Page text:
Title: Chaos Expansion for Long-Term Behavior of Carbon Fiber- Reinforced Polymer-Strengthened Reinforced Concrete Beams
Author(s): David Micnhimer and Yail J. Kim
Publication: Structural Journal
Appears on pages(s): 105-116
Keywords: carbon fiber-reinforced polymer (CFRP); long-term; modeling; polynomial chaos expansion; rehabilitation; strengthening
This paper presents a robust mathematical model to predict the long-term behavior of reinforced concrete beams strengthened with carbon fiber-reinforced polymer (CFRP) sheets. The model is constructed using the theory of Polynomial Chaos Expansion (PCE) in conjunction with the adjusted effective modulus method. The formulation of PCE is composed of quadrature rules, variable transformations, and solution algorithms, including a step-by-step implementation procedure. After verifying the modeling approach against experimental beams taken from literature, a benchmark beam is designed and used for parametric investigations in order to understand the effects of various attributes on the strengthened beam subjected to sustained loads for up to 4000 days. The creep and shrinkage of the concrete appreciably develop with time, whereas the macroscopic behavior of CFRP is relatively insusceptible. The sectional response of the beam alters owing to the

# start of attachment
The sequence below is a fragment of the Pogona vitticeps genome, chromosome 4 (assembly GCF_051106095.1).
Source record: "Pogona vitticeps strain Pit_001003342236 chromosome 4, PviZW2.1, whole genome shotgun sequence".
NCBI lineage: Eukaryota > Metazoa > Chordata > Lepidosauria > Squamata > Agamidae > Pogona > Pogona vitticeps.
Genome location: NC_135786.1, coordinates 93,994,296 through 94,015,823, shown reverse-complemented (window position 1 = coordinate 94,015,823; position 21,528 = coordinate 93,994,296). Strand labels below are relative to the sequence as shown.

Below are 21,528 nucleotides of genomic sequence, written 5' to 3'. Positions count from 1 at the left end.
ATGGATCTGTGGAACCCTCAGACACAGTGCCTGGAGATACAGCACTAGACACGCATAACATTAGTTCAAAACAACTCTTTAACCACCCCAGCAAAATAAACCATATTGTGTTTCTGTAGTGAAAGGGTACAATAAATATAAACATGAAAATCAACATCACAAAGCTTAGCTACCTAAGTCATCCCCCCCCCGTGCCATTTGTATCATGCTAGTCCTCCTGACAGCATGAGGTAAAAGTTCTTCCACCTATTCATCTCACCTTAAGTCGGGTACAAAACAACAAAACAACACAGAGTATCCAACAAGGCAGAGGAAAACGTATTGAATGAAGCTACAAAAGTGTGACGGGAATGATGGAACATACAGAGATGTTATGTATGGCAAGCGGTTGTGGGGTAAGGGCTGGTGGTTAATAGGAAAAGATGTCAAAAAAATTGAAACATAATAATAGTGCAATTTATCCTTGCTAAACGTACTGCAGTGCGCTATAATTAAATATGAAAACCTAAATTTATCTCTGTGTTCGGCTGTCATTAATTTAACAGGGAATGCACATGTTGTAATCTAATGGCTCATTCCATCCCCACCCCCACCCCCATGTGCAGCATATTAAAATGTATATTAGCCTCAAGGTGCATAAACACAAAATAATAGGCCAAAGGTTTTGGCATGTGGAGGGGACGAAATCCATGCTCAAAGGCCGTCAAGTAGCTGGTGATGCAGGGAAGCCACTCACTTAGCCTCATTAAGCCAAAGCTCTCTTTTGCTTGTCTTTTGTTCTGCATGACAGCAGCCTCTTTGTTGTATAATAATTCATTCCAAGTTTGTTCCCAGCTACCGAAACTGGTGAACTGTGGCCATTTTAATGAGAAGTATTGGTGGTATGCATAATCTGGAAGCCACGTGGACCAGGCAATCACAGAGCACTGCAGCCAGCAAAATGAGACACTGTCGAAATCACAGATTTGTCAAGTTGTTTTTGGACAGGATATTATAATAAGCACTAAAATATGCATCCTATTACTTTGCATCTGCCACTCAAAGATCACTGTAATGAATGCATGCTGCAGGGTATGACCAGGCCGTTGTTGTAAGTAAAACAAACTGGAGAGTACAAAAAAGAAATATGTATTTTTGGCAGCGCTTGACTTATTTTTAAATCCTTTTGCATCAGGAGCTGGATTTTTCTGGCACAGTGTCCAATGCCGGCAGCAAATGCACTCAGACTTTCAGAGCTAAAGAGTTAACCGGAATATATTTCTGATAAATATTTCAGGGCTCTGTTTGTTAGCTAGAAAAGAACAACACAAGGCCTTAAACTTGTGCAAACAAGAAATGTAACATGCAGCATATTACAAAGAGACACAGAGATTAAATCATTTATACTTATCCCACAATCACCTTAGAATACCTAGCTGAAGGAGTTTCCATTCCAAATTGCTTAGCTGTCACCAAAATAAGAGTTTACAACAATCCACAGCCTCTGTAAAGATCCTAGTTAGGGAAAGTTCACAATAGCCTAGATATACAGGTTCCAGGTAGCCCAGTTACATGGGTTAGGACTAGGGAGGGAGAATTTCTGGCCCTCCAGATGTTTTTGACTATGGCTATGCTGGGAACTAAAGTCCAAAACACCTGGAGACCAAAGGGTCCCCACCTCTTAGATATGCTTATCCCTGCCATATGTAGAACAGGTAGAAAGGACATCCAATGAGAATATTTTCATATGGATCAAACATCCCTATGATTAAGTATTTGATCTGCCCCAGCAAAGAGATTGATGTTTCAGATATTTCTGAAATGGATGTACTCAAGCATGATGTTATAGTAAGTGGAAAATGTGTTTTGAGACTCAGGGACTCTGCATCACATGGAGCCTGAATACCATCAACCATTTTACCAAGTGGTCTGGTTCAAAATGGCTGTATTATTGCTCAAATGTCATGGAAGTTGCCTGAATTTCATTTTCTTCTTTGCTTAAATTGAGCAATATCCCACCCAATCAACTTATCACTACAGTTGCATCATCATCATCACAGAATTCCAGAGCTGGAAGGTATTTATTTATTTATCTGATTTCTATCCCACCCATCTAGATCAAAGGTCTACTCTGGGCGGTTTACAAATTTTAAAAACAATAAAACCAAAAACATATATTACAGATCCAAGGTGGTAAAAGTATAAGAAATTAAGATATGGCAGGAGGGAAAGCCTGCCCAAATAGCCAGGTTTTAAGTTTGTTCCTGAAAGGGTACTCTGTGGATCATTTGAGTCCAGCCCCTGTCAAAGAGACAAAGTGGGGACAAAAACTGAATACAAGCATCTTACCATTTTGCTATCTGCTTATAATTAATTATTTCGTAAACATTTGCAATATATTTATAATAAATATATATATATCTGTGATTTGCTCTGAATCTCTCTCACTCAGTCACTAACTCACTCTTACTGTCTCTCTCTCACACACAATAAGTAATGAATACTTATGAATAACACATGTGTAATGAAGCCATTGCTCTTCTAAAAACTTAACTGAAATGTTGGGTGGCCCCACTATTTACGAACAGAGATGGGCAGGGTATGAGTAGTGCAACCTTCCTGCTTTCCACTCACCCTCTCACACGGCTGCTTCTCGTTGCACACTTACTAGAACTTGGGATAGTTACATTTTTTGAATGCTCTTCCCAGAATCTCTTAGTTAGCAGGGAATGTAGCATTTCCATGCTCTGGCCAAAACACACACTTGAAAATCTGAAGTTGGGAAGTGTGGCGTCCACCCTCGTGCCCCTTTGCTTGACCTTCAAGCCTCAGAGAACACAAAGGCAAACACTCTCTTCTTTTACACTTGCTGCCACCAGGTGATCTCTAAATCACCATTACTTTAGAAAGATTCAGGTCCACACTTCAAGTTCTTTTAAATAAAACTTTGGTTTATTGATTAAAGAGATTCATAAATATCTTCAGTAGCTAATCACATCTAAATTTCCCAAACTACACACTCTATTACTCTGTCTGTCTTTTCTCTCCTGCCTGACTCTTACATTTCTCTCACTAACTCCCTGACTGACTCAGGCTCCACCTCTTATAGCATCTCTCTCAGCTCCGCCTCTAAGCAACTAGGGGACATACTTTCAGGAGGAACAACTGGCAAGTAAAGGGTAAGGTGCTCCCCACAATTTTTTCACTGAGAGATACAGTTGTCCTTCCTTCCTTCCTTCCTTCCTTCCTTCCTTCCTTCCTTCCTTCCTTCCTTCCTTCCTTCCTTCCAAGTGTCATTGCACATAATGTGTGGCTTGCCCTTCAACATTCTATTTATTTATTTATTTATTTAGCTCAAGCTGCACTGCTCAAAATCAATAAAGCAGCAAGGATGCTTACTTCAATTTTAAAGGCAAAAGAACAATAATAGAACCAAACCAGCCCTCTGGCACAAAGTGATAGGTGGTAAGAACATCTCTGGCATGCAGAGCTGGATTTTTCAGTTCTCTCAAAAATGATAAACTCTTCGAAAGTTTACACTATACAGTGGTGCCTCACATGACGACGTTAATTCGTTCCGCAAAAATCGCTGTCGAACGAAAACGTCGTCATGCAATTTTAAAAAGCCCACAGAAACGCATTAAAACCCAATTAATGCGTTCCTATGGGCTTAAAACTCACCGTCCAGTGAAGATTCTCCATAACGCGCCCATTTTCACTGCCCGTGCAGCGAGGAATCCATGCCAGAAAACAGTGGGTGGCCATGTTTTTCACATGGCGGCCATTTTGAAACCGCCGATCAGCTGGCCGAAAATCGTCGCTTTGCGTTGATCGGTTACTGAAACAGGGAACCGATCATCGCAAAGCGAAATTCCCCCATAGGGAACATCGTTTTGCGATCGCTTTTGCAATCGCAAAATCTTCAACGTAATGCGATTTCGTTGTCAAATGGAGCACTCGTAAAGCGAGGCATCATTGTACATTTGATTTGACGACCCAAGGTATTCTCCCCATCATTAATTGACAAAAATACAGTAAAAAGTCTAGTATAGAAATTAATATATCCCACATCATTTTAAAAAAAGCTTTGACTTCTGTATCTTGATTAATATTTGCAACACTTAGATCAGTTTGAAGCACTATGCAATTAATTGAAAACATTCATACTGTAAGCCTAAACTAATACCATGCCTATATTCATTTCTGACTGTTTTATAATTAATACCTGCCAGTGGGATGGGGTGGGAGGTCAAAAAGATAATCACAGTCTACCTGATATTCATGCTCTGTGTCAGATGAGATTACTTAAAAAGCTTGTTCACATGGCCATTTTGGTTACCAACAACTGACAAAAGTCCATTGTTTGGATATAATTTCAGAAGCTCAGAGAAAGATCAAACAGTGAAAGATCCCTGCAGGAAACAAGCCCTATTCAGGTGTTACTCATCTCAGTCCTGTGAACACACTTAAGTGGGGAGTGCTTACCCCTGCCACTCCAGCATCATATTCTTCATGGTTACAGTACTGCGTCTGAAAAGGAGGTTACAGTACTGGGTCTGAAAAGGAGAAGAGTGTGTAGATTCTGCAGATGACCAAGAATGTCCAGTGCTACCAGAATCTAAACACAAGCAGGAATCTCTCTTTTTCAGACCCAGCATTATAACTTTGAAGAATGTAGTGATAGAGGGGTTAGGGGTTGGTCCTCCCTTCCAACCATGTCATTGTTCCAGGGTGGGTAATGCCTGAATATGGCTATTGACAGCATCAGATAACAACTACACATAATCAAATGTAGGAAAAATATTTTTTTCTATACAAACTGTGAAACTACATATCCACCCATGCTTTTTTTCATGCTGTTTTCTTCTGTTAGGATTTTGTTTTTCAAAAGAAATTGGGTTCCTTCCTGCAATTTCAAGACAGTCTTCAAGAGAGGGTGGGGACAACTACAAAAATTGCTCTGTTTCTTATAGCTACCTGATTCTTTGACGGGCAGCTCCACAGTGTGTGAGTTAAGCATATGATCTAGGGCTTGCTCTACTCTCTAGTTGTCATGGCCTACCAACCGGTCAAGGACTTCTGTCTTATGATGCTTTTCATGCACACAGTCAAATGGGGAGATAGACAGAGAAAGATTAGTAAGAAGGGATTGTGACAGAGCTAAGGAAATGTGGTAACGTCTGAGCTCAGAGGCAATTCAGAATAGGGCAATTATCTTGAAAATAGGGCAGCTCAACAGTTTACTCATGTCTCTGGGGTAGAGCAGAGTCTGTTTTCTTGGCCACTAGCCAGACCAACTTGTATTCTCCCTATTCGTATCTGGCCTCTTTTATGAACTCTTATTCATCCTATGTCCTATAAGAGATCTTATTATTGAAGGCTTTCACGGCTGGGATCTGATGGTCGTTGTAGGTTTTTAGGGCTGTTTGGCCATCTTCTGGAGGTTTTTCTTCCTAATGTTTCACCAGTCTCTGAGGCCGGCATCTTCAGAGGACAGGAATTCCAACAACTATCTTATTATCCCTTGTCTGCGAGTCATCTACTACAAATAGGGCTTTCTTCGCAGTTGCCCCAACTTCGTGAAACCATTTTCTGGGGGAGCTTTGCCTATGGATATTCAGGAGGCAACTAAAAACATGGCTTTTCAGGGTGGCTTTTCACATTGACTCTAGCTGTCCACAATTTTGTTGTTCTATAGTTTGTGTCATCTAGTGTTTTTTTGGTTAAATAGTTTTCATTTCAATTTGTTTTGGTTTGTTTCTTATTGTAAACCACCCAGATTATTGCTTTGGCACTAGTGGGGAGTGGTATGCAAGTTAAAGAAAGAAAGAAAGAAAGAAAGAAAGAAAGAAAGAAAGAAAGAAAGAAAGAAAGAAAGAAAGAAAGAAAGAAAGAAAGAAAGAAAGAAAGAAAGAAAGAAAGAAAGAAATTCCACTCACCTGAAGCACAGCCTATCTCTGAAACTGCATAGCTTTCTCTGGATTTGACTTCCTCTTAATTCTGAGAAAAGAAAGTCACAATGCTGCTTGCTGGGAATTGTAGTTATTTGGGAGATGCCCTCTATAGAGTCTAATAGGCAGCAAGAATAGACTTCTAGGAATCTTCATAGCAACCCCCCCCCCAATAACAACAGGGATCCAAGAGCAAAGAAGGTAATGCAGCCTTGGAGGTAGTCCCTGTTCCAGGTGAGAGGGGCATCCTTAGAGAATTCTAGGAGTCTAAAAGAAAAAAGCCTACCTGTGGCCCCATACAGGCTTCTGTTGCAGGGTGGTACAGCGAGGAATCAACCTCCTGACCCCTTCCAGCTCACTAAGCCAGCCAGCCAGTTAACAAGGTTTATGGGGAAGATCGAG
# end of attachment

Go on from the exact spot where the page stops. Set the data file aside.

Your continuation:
increased concrete strain and stabilizes as the amount of compression steel rises. The debonding failure of CFRP is not noticed when the beam is loaded up to 50% of its flexural capacity. The efficacy of CFRP-strengthening is substantiated through reducing steel stresses and long-term deflections, which are particularly noticeable when the beam cracks.